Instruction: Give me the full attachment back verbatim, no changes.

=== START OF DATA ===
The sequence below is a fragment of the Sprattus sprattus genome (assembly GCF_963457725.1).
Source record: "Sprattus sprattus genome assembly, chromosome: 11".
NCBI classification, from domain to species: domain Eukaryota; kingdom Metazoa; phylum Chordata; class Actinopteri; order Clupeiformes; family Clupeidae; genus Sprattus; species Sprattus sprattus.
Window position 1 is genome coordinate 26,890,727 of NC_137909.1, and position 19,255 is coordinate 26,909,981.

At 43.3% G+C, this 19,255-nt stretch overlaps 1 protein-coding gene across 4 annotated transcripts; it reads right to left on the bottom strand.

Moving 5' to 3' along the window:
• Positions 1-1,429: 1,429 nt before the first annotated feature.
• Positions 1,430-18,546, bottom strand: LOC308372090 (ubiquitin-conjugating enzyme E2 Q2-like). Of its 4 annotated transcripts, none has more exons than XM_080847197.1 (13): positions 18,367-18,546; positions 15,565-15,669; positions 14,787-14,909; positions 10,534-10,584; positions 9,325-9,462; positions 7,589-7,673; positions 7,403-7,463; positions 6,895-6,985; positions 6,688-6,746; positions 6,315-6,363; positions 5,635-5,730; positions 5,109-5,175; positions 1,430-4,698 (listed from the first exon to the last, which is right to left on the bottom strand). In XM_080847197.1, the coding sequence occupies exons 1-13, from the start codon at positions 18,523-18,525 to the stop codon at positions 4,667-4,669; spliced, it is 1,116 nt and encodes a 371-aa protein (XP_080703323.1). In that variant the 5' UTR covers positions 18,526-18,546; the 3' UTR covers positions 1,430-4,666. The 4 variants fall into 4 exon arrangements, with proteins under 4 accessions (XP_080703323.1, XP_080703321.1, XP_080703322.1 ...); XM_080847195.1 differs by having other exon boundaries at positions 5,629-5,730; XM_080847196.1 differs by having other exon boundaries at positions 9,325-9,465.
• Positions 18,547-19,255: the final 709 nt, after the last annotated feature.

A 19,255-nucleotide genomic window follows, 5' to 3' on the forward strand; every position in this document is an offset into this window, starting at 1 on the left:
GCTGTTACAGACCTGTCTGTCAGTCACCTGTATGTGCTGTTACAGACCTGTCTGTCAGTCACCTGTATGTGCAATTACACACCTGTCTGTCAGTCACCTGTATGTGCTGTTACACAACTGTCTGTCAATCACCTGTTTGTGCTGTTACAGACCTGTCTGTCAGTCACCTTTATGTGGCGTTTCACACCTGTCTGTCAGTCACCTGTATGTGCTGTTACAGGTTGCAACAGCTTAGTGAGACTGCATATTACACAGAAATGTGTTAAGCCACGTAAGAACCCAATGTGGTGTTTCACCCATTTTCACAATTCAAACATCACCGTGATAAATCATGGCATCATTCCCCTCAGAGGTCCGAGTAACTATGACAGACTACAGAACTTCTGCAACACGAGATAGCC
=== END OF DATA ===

The sequence below is a fragment of the Sprattus sprattus genome (assembly GCF_963457725.1).
Source record: "Sprattus sprattus genome assembly, chromosome: 11".
NCBI classification, from domain to species: domain Eukaryota; kingdom Metazoa; phylum Chordata; class Actinopteri; order Clupeiformes; family Clupeidae; genus Sprattus; species Sprattus sprattus.
Window position 1 is genome coordinate 26,890,727 of NC_137909.1, and position 19,255 is coordinate 26,909,981.

At 43.3% G+C, this 19,255-nt stretch overlaps 1 protein-coding gene across 4 annotated transcripts; it reads right to left on the bottom strand.

Moving 5' to 3' along the window:
• Positions 1-1,429: 1,429 nt before the first annotated feature.
• Positions 1,430-18,546, bottom strand: LOC308372090 (ubiquitin-conjugating enzyme E2 Q2-like). Of its 4 annotated transcripts, none has more exons than XM_080847197.1 (13): positions 18,367-18,546; positions 15,565-15,669; positions 14,787-14,909; positions 10,534-10,584; positions 9,325-9,462; positions 7,589-7,673; positions 7,403-7,463; positions 6,895-6,985; positions 6,688-6,746; positions 6,315-6,363; positions 5,635-5,730; positions 5,109-5,175; positions 1,430-4,698 (listed from the first exon to the last, which is right to left on the bottom strand). In XM_080847197.1, the coding sequence occupies exons 1-13, from the start codon at positions 18,523-18,525 to the stop codon at positions 4,667-4,669; spliced, it is 1,116 nt and encodes a 371-aa protein (XP_080703323.1). In that variant the 5' UTR covers positions 18,526-18,546; the 3' UTR covers positions 1,430-4,666. The 4 variants fall into 4 exon arrangements, with proteins under 4 accessions (XP_080703323.1, XP_080703321.1, XP_080703322.1 ...); XM_080847195.1 differs by having other exon boundaries at positions 5,629-5,730; XM_080847196.1 differs by having other exon boundaries at positions 9,325-9,465.
• Positions 18,547-19,255: the final 709 nt, after the last annotated feature.

A 19,255-nucleotide genomic window follows, 5' to 3' on the forward strand; every position in this document is an offset into this window, starting at 1 on the left:
GCTGTTACAGACCTGTCTGTCAGTCACCTGTATGTGCTGTTACAGACCTGTCTGTCAGTCACCTGTATGTGCAATTACACACCTGTCTGTCAGTCACCTGTATGTGCTGTTACACAACTGTCTGTCAATCACCTGTTTGTGCTGTTACAGACCTGTCTGTCAGTCACCTTTATGTGGCGTTTCACACCTGTCTGTCAGTCACCTGTATGTGCTGTTACAGGTTGCAACAGCTTAGTGAGACTGCATATTACACAGAAATGTGTTAAGCCACGTAAGAACCCAATGTGGTGTTTCACCCATTTTCACAATTCAAACATCACCGTGATAAATCATGGCATCATTCCCCTCAGAGGTCCGAGTAACTATGACAGACTACAGAACTTCTGCAACACGAGATAGCC